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Irish Illegals Not A Special Case

Irish Times


November 16, 2007


By Trina Vargo


A small group of Irish-Americans is working to encourage the US Congress to carve out a special deal for illegal Irish immigrants, while leaving behind the millions of others in the same situation. They are wrong to single out one group for preferential treatment.

The US immigration system needs fixing, but it requires a comprehensive and united approach. The deportation of 12 million people is clearly not possible, and pragmatism favours efforts to create an earned path to citizenship for those in the US illegally. Sadly, that effort has been stalled.

But to support a special deal that would single out illegal Irish immigrants for preferential treatment would be morally wrong, could harm the US-Ireland relationship, damage the high regard in which Irish-Americans are held, and lead to a divisive debate in the US between the Hispanic community and the Irish-American community.

The Irish economy is strong, and a special deal is not justified on economic grounds. The majority of those attending the rallies for the illegal Irish immigrants are young people, people who came to the United States when jobs were plentiful at home.

These are not people who fled extreme economic hardship, political persecution, physical torture, or an undemocratic government. Jobs are so plentiful in Ireland that in recent years, Government officials have travelled to the US to urge the Irish to return home. It is to be celebrated that Ireland is now a country of wealth, prosperity and opportunity. Now one of the richest countries in the world, it is a not a place anyone has to leave.

Supporters of a special deal for the Irish say there is precedent, that this was done for Australia. What they neglect to point out is that those visas had nothing to do with illegal immigrants. They were about trade agreements and facilitating the movement of professionals to the US. They were temporary visas subject to stringent eligibility requirements. The visas were only available to those with specific professional skills and for specific jobs pursuant to trade agreements.

There is also talk of trying to mask a "special deal" by cloaking it in innocuous immigration provisions but this is just an attempt to, as they say on Wall Street, "put lipstick on that pig".

There are other ways for the Irish to come to the US. Those advocating a special deal for the Irish argue that the Irish don't qualify under most of the existing schemes. In fact, they do. The lobby for the illegal Irish immigrants complains that, in 2005, of 1.2 million people getting green cards the Irish got only 2,000. Yet Spain, with 10 times the population of Ireland, received fewer green cards. Portugal, with two and a half times the population, also received fewer green cards.

Ireland is a country of little more than four million people. Proportionate to population, the UK, Italy, Germany, and France all did less well than the Irish. And of Irish citizens who recently applied in Ireland for any kind of visa to the US, less than 3 per cent were refused.

The overall numbers of Irish coming to the US have decreased because fewer Irish wish to move here. It is difficult to know exactly how many illegal Irish immigrants are in the United States. Some have suggested between 20,000 and 60,000 but that's a guess and these calculations do not take into account the many thousands of Irish who have returned to Ireland in the last several years. A recent Wall Street Journal article noted that the Irish sport of hurling is dying in the US because there are too few Irishmen to play it because "the strong Irish economy is keeping people from emigrating or drawing them back home". It noted that there were 128,000 Irish-born residents of the US in 2005, whereas there were 156,000 in 2000. In 1980, there had been about 290,000.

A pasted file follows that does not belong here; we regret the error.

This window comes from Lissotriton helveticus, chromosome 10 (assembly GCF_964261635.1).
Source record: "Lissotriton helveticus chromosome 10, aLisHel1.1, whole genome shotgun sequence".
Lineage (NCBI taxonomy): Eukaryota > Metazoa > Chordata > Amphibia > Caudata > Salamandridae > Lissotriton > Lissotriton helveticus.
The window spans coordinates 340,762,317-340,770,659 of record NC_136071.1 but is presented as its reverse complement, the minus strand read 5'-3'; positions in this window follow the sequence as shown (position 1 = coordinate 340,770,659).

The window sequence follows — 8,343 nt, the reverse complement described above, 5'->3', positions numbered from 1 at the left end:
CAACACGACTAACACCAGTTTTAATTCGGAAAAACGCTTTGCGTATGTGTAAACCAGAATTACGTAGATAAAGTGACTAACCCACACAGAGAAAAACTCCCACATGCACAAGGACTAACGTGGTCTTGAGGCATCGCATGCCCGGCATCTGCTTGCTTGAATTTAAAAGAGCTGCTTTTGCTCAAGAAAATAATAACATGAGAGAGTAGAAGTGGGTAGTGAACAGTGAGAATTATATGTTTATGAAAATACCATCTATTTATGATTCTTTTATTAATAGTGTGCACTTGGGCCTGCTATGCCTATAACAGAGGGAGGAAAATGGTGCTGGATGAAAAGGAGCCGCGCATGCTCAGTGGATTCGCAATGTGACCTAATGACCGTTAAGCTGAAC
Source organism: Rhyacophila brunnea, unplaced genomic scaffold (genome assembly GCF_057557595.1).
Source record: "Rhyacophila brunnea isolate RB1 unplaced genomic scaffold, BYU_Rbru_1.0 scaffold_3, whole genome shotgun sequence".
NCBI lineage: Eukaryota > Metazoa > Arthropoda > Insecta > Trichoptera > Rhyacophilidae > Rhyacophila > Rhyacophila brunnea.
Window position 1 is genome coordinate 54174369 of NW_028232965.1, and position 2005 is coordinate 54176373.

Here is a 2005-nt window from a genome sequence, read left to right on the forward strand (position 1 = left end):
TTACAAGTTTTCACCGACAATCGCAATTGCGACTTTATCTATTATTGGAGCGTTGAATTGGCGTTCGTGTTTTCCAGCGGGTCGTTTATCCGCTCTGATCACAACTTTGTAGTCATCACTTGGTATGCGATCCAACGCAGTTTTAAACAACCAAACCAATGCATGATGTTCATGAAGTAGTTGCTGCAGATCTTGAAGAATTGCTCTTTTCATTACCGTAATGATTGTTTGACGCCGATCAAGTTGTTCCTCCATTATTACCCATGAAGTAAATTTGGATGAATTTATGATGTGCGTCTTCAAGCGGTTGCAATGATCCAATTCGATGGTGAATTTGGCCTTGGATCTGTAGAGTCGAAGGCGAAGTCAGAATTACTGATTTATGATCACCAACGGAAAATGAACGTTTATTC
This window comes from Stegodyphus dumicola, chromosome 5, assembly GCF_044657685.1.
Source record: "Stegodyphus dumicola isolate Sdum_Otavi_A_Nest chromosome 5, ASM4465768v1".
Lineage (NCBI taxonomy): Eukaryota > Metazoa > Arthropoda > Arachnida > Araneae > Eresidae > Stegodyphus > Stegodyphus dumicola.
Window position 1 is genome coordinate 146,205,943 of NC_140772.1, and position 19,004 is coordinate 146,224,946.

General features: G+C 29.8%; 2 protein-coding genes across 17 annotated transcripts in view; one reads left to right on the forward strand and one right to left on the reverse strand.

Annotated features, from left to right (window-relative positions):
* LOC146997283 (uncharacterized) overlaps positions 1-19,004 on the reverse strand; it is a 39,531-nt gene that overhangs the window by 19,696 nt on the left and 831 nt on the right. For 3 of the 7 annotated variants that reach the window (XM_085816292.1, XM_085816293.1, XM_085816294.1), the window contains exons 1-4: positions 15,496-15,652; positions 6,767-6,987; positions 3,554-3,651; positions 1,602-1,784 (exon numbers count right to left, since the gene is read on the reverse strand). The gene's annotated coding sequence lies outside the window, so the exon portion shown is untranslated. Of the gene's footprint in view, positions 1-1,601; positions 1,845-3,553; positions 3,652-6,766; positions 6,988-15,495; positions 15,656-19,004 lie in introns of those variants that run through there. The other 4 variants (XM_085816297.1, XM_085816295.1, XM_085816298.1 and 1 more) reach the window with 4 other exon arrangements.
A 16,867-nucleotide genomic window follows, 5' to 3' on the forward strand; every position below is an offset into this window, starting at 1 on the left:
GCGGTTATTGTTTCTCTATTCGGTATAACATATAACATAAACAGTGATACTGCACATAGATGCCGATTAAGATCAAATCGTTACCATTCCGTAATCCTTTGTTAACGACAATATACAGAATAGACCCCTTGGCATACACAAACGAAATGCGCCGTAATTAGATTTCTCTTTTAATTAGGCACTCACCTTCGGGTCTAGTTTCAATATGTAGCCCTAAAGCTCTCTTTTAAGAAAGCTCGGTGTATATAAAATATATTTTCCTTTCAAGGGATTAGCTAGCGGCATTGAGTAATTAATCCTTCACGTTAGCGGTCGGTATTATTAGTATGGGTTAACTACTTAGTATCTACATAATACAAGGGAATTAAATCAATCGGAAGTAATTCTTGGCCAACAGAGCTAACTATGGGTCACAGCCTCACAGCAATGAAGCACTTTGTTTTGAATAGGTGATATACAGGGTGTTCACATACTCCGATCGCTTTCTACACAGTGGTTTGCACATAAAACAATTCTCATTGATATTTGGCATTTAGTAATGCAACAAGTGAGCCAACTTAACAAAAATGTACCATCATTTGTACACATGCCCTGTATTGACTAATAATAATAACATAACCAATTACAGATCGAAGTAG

The success of the Irish economy is a good thing. It is understandable that most people prefer to live in their home countries. Those who came to the US during the Famine and even as late as the 1980s mainly did so out of economic necessity. The Irish economy experienced unprecedented levels of growth in recent years and the success of the Irish economy has benefited America as well. Ireland is now one of the largest foreign investors in the US. Irish companies are now in over 1,300 locations throughout the 50 US states employing 74,600. Ireland ranked fifth in a recent survey of real estate investors in the US. The relationship is indeed vibrant.

I fear, however, that if the future of the US-Ireland relationship rests on Irish immigration, the relationship will falter. Those who care about the relationship should note and expand upon the business and cultural ties, academic and student exchanges, as well as legal immigration. The constant flow of citizens between our two countries is a positive thing that should be nurtured. But given the success of the Irish economy, the future of the US- Ireland relationship will be based more on innovation, imagination, cultivation, and communication, than on immigration. This is to be embraced.

I am very aware of the incalculable contributions the Irish have made, and will continue to make, to America. I am fully supportive of legalising the Irish, but along with everyone else, not at the expense of anyone else. Many Irish remember that their ancestors who arrived in America in the 19th century were greeted with discrimination and were told "no Irish need apply".

It would be wrong for the Irish now to suggest that "no Mexican need apply".

Trina Vargo is the founder and president of the US-Ireland Alliance

© 2007 The Irish Times